H O M E
JAPANESE LONGTAILS:

ONAGADORI
SHOKOKU
OHIKI
MINOHIKI
TOTENKO
KUROKASHIWA
SATSUMADORI

CHINESE LONGTAILS

KOREAN LONGTAILS

EUROPEAN LONGTAILS
HISTORICAL BACKGROUND
PHOENIX
YOKOHAMA
YOKOHAMA (UK)

SUMATRA - diverse

BREEDING LONGTAILS
NEW DEVELOPMENTS
BIRDS OF CASA ROCCA
WORLD WIDE CONTACTS

LONGCROWERS:
KOEYOSHI
TOTENKO
DENIZLI
TOMARU
BERGISCHE KRAEHER
YURLOWER
BERAT
KOSOVA / DRENICA

OTHER BREEDS:

CEMANI
SHAMO
KO-SHAMO
CHIBI
YAMATO GUNKEI
KINPA
NANKIN SHAMO
YAKIDO
Contact
 

The OHIKI 尾曳鶏

Little gnomes and jewels of the garden!

 

Ohiki Page One / Page Two



 
 
 
 
 
 

Here below are some of the birds from the flocks of Ohiki developed by Mrs. Toni-Marie Astin, USA, from eggs I exported to her from Switzerland. She had very few to work with in the first year and carefully outcrossed and line bred to achieve some amazing results.

 

Click on the smaller photos below to see them enlarged.

   
   
   

Photos below are from other sources as marked. Click on the smaller photos below to see them enlarged.




 
   


The Ohiki is destined for great popularity. It's small size, amicable temperament, wobbly gait and exotic, long-feathered beauty make it immediately endearing in the garden as well as on the show bench. A small flock of these lilliputian jewels bobbing on bright green lawn is a delight to behold.

 

Relatively easy to raise with a little extra care due to their diminutive size, the Ohiki do not have the lethal short-legged gene as is found in Chabo, one of its presumed ancestors, so the most important factor in breeding them is to select roosters with long-enough legs to be able to mount the hens and warm, completely dry raising pens for the chicks. Once fully feathered out, they are hardy.

 


I have scanned two sketches of mine to give a better impression of a Standard for the Ohiki. The body is low, the comb form single, the size of which varies according to the particular line or colour of the birds.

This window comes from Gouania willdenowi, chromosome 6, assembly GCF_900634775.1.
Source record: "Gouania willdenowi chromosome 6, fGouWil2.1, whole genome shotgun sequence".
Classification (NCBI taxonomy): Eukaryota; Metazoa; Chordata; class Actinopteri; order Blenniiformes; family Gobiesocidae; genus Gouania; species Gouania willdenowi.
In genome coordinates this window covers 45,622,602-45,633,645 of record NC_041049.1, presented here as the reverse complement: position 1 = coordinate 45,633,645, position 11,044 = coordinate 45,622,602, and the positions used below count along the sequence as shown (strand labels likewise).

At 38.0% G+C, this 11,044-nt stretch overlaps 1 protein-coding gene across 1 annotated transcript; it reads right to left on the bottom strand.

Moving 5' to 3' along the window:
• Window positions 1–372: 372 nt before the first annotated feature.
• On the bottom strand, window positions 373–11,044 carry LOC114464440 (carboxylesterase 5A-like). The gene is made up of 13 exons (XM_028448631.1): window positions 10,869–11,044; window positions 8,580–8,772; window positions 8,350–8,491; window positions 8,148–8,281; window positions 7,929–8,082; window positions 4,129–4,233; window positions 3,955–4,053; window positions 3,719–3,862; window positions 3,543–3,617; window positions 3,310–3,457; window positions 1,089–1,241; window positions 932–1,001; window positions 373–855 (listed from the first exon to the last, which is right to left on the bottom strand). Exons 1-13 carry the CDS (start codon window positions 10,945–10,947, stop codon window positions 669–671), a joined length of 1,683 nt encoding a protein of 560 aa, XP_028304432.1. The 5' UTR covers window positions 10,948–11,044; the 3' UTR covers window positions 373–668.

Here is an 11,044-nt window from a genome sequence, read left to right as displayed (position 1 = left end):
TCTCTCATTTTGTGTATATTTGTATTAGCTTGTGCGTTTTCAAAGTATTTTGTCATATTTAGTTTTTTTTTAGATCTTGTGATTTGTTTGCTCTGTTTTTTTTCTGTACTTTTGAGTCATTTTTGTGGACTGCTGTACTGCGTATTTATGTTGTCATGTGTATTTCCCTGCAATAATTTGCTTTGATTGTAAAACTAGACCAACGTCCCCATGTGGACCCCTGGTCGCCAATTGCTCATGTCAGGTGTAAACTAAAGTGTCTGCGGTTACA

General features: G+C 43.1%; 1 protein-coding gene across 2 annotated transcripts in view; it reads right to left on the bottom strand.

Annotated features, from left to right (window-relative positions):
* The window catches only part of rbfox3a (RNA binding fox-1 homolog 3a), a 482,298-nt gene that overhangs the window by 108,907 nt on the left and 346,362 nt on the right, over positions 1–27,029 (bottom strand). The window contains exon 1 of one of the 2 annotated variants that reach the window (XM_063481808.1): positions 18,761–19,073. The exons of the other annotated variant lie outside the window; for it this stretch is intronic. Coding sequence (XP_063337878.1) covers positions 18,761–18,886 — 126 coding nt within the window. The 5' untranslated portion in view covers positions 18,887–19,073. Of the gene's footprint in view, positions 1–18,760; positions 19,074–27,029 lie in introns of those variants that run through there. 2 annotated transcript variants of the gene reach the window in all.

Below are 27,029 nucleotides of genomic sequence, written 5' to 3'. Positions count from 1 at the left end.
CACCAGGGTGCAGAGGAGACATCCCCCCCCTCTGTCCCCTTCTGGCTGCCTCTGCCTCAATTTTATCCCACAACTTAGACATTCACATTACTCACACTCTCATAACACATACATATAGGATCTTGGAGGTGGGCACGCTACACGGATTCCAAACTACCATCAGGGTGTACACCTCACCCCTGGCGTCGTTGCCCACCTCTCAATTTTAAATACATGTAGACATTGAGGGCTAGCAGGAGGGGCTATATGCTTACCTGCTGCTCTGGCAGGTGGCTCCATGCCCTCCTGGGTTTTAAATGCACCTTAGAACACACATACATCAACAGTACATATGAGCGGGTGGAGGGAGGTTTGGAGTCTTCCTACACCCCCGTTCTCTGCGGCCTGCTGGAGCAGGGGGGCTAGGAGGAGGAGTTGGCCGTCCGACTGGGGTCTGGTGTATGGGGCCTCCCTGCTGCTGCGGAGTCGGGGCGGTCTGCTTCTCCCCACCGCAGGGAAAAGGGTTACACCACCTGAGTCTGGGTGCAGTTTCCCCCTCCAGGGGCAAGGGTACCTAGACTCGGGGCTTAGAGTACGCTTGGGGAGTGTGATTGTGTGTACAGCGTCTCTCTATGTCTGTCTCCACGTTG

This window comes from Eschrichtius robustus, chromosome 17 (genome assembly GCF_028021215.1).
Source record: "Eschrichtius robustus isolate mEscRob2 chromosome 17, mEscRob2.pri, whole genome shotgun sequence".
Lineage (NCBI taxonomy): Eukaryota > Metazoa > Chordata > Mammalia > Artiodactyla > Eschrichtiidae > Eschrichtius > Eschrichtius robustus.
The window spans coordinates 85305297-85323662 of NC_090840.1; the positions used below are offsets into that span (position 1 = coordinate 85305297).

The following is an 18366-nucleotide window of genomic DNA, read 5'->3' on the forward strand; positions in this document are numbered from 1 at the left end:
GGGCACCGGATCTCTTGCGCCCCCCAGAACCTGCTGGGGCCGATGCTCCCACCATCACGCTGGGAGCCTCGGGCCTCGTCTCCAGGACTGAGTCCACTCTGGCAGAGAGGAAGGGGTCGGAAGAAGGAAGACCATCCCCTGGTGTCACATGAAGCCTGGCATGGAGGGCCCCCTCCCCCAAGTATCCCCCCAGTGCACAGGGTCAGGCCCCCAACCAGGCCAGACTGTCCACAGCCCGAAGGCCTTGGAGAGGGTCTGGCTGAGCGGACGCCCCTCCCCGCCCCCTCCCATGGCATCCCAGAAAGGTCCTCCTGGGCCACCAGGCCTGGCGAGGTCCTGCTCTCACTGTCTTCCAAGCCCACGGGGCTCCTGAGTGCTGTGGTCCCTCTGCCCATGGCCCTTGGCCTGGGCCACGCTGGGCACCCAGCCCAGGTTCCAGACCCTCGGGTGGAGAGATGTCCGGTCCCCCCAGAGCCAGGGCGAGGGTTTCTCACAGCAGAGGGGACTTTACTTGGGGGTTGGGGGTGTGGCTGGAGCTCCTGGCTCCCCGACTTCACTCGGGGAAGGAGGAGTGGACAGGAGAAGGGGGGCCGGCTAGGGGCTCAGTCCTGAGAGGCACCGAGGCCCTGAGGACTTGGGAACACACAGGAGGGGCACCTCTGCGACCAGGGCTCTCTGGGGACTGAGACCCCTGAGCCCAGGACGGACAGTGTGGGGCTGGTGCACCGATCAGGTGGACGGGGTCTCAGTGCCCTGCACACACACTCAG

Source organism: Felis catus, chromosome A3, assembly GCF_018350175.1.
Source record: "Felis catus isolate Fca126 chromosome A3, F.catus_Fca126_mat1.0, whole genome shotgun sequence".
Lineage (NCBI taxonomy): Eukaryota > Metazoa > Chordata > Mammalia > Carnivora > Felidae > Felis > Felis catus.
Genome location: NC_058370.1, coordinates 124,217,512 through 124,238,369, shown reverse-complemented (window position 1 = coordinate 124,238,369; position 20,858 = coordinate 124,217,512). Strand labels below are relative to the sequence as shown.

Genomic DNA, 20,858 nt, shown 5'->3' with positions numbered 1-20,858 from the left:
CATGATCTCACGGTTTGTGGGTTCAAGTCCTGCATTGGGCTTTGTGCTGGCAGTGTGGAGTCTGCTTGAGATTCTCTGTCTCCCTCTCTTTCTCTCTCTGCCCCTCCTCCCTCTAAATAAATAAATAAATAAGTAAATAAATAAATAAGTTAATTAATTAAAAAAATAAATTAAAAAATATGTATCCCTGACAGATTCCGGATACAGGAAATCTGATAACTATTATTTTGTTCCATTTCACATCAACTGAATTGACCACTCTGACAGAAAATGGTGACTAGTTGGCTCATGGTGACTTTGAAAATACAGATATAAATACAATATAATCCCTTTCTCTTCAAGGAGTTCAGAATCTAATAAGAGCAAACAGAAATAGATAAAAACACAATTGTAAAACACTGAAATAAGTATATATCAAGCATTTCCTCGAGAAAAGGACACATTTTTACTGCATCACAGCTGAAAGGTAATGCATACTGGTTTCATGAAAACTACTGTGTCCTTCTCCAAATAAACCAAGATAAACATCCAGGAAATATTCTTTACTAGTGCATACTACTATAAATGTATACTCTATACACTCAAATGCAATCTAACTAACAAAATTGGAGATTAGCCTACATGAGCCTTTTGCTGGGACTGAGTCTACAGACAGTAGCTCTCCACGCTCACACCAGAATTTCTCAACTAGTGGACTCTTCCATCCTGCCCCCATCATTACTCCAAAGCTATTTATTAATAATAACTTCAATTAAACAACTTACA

I have one line that is a Black Breasted Red (a dark Golden Duckwing) and that is very feather rich and has medium large combs. We recently acquire a second bloodline from Mr Wolfgang Vits of Germany which is longer in the back, but smaller in the comb. I have also displayed on this page two BBSilver lines - one we acquire thanks again to Mr. Wolfgang Vits, and another, which could be of the same lineage, of BBSilver Ohiki in Belgium (below).

 




What is very important in this breed is the Chabo or Cochin-like carriage, with the rump of these little birds being raised distinctly and well rounded. There are also different strains of Ohiki as far as feathering goes, some of which show more Onagadori blood with tail lengths up to three feet. Not all Japanese are agreed with this line of breeding. Please link on to Page four below of our own OHIKI to see examples.

 

Our strains have moderate lengths of 60 - 80 cm, which is much easier for these little gnomes to drag behind them, but the strain originally from Knut Roeder has had, on the average, longer feathers.

 

The saddle hackle must drag the ground. The leg colour is olive (willow), and this colour is reflected in the earlobes until the feathers are finished growing and go dry. As long as a bird (any) is in bloodfeathers, the earlobes reflect the colour of the legs and this is very noteable with the longtails as tehy need many more months to "finish" due to the extended growth period of the tail feathers.

 

The Ohiki has presented us with just a few problems in breeding, but is not, in general, as delicate as some of the other newer Japanese breeds here in Europe.

 

My experience is that unless the incubator is one of the more modern with computer-controlled humidity levels, etc., that the eggs are not dependable in the incubator (nicht Kunstbrustfest). Not all our hens go broody, and only tried older hens were the ones we could depend on.


When the chicks hatch, they are ususally on very wobbly little legs, so energetic chicks (like of gamefowl breeds, etc) should not be kept in the same brooder, as the little Ohiki chicks will be easily trampled. Once grown, they are very cold hardy, lively and yet very tame little "wobbly" garden gnomes!



Ohiki Page One / Page Two



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